: Surfing in Safer Waters – What Students Need to Know
Surfing in Safer Waters – What Students Need to Know
Today’s students grew up with Internet connections in their cradles, so it’s no wonder they don’t hesitate to bank, shop or research on the Internet. Students use computers for everything from homework to playing games, to chatting with friends and just plain old surfing. However, they frequently forget they are surfing in an ocean of predators.
Students often leave for college with bank account, credit card, driver’s license and Social Security numbers – sensitive data they store where they keep everything else, on their computers. That’s where the risk comes in.
In a new CompUSA TechInsights survey of college students nationwide, nearly 88 percent of respondents said they keep personal files on their computers. Survey findings went on to reveal that while most students are aware of basic computer security procedures, many don’t practice them, leaving them and their parents open to identify theft.
One of most notable survey findings involved phishing, an attempt to fraudulently acquire sensitive information by masquerading as a trustworthy person or business via electronic communication, such as an e-mail or instant message.
Forty-one percent of the students surveyed weren’t sure or didn’t know what phishing was. And, nine percent admitted they had responded to e-mails asking for information, such as bank account numbers and passwords.
“The information students store on their computers is priceless. Many store thousands of dollars in music and movie files, alone, not to mention the photos and homework files that cannot be replaced. Still, most students don’t take steps to protect that information,” said Brian Woods, executive vice president and general merchandise manager at CompUSA. “With simple actions, such as logging out of banking sites and changing passwords frequently, students can protect themselves from the headache and heartache of losing their information and files.”
Here are tips students need to stay safe on the Internet:
Logout and Closeout
Of the more than 635,000 identity theft complaints reported worldwide in 2004, 18 to 29 year olds were the largest affected age group, according to the Federal Trade Commission.
Students need to read all privacy statements and transaction instructions on sites where they enter any personal information (e.g. bank account numbers, credit card information or telephone numbers). To properly end a session, first logout of the account and then close the Web browser. Restarting the computer after making any financial transactions on a public terminal adds another safety measure.
Create Secure P@$$W0rds
Changing passwords often is key -- while 93 percent of survey respondents know what a secure password is, 61 percent admit they rarely or never change their passwords. Internet and computer passwords should be different for every account, longer rather than shorter, and include a combination of letters, numbers and symbols. Each password should be at least eight characters long and contain at least two numbers or symbols per every eight characters. Avoid common words, consecutive numbers and letters, and words and phrases easily associated with the account owner (for example, license plate numbers, names of friends and family or phone numbers). A good password can be a code for an easy-to-remember phrase. For example: “I like two chocolate chip cookies with milk” becomes 1:)2cccw/m.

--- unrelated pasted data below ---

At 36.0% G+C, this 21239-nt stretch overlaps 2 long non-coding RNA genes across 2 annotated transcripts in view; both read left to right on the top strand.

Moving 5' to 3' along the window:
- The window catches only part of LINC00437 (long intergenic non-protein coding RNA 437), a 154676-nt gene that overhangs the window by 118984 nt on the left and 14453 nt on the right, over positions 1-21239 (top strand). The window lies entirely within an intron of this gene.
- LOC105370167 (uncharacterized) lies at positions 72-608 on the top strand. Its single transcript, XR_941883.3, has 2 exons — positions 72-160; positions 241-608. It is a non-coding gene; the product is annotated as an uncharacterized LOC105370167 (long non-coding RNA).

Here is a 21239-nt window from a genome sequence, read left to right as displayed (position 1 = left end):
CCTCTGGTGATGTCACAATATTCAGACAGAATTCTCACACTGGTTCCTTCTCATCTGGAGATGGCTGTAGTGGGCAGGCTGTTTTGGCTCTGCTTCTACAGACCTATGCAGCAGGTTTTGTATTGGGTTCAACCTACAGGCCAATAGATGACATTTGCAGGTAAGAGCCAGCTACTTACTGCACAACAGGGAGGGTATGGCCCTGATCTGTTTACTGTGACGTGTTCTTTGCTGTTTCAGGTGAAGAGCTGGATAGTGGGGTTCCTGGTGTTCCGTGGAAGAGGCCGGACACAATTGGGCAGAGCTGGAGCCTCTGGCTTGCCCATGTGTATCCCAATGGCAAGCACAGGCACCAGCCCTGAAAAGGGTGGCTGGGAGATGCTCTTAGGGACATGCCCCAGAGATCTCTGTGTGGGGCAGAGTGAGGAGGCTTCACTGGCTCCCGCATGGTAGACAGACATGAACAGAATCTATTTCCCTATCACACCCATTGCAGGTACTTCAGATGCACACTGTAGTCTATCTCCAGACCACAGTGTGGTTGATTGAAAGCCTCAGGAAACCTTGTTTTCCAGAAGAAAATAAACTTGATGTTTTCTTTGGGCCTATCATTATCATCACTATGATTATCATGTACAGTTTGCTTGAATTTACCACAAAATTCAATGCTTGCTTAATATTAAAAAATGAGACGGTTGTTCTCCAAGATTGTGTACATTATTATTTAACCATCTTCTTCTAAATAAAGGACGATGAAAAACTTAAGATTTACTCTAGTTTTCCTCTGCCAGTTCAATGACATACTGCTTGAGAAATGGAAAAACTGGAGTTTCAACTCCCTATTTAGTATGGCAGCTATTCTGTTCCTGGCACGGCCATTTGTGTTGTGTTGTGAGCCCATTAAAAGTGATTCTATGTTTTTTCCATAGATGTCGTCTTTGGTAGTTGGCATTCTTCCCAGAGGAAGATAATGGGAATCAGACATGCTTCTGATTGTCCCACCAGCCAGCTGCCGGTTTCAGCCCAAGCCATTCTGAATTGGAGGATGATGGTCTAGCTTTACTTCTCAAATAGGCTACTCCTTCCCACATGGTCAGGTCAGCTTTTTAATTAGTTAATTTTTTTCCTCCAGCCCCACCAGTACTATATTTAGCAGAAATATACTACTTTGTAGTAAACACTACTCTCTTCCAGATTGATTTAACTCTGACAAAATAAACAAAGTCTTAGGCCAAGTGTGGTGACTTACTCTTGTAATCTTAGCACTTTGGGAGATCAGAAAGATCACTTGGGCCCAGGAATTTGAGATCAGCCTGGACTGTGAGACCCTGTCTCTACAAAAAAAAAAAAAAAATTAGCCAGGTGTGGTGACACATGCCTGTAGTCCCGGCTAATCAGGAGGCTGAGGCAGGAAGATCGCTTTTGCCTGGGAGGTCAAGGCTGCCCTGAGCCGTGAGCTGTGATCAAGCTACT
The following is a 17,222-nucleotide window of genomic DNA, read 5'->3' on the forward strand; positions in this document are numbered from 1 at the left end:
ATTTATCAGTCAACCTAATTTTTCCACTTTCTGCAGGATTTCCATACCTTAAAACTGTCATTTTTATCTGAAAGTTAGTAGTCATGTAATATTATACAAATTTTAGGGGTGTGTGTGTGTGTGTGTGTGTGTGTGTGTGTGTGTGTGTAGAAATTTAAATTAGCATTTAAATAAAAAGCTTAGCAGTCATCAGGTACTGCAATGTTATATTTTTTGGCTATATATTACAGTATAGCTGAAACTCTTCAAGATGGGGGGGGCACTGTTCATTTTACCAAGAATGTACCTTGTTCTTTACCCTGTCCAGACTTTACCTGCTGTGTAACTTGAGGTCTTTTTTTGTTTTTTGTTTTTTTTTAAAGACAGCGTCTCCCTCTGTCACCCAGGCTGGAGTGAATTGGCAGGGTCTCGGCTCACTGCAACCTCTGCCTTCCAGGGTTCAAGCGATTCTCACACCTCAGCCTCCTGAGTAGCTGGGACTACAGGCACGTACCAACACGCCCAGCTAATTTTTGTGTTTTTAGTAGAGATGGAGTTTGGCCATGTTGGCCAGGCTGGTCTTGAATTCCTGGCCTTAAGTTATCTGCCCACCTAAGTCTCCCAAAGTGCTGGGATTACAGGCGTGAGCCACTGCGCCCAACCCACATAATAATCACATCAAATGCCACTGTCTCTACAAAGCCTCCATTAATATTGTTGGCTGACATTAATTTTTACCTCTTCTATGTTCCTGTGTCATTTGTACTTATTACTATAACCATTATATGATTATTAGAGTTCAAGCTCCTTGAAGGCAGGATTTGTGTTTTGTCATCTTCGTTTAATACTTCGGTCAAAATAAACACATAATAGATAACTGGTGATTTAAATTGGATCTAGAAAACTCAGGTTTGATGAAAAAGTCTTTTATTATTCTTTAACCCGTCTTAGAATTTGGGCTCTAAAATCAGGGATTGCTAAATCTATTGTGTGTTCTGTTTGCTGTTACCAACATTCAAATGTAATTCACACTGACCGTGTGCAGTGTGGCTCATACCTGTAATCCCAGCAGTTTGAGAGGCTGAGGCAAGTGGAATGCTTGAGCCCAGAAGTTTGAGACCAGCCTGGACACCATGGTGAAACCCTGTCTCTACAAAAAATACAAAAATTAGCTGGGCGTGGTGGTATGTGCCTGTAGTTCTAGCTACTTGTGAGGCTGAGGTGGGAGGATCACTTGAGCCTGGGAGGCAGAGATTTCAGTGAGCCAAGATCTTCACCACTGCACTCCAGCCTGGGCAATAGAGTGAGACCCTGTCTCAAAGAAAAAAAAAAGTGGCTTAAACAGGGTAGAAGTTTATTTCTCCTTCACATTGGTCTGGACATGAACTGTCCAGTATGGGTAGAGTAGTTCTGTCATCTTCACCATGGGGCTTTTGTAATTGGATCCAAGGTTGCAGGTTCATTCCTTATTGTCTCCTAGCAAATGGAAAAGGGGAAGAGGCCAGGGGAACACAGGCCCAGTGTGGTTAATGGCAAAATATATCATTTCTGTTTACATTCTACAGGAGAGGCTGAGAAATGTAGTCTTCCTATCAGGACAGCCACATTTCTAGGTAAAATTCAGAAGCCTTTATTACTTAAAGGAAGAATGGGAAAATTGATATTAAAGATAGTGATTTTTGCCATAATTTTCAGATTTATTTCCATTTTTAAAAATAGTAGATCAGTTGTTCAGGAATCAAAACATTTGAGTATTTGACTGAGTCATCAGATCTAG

Registered users regularly receive updates for their Web browsers, virus protection applications and programs that connect to the Internet. Updating software consistently will increase security against identity predators, keep computer programs functioning at top form and help students stay protected from unwanted viruses.
Avoid phishing in murky waters
Phishing e-mails are fabricated correspondence made to look like they were sent from a credible, well known Web site or company. These documents direct recipients to fraudulent Web sites and push students to provide personal information.
Keep Social Networks Clean
The popularity of social networks like MySpace, Facebook and Xanga continues to grow. CompUSA’s survey reveals that 68 percent of respondents regularly post on at least one such community. Many students, however, are not using the best judgment as members of these online communities. Nearly one quarter of the students surveyed said they have posted pictures or text describing risky or illegal activities, such as underage drinking, to a social network page.
Personal information including telephone numbers, home or school addresses or birthdays shouldn’t be posted on personal pages in social networks. More than one third of survey respondents said they have friends who have posted home addresses to such sites. This makes it easy for online predators and identity thieves to harm students.
Posting personal activities, pictures and friends’ names can have other ramifications. Many universities and corporations use the sites to gain information about potential students or job candidates. Students should evaluate how their profiles portray them to outside sources and remember nothing on these sites is private.
Unfortunately, the Internet is full of predators, but by using these tips, students can ensure that they are surfing in safer waters.
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